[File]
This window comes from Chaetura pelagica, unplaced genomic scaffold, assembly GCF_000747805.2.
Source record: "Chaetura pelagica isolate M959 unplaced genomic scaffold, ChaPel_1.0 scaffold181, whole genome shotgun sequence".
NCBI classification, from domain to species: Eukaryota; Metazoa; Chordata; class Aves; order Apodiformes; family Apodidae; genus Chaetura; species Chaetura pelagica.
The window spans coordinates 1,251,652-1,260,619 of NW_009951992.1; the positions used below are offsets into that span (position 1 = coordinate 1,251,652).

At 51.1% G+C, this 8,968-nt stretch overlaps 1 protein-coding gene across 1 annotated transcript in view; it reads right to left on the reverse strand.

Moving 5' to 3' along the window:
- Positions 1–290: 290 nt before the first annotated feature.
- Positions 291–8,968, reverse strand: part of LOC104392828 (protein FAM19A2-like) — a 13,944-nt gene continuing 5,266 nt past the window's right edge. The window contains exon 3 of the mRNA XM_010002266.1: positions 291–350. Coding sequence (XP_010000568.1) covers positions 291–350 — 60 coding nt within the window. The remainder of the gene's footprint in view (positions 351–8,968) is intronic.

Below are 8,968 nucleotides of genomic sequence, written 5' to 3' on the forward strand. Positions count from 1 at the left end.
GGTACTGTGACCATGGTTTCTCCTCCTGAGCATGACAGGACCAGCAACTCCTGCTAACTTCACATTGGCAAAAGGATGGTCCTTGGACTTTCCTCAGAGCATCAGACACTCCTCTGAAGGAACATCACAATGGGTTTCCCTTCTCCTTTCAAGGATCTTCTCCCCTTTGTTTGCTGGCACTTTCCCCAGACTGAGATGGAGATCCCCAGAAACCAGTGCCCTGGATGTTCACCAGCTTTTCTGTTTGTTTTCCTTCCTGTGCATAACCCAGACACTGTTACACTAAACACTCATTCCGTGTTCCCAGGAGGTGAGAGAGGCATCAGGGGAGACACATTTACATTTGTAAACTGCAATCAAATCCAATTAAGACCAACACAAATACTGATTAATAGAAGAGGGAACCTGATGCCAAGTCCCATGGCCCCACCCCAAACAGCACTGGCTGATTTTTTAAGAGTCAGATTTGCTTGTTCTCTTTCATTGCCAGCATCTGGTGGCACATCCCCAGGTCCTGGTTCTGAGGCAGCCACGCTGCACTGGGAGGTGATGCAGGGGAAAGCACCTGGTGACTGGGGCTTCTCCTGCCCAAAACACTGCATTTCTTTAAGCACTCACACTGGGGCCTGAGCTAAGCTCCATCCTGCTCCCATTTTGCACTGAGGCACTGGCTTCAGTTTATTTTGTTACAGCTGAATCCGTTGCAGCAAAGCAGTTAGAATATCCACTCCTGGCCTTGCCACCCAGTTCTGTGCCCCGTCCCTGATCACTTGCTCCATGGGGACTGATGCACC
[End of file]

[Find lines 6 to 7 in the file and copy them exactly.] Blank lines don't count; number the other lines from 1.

Moving 5' to 3' along the window:
- Positions 1–290: 290 nt before the first annotated feature.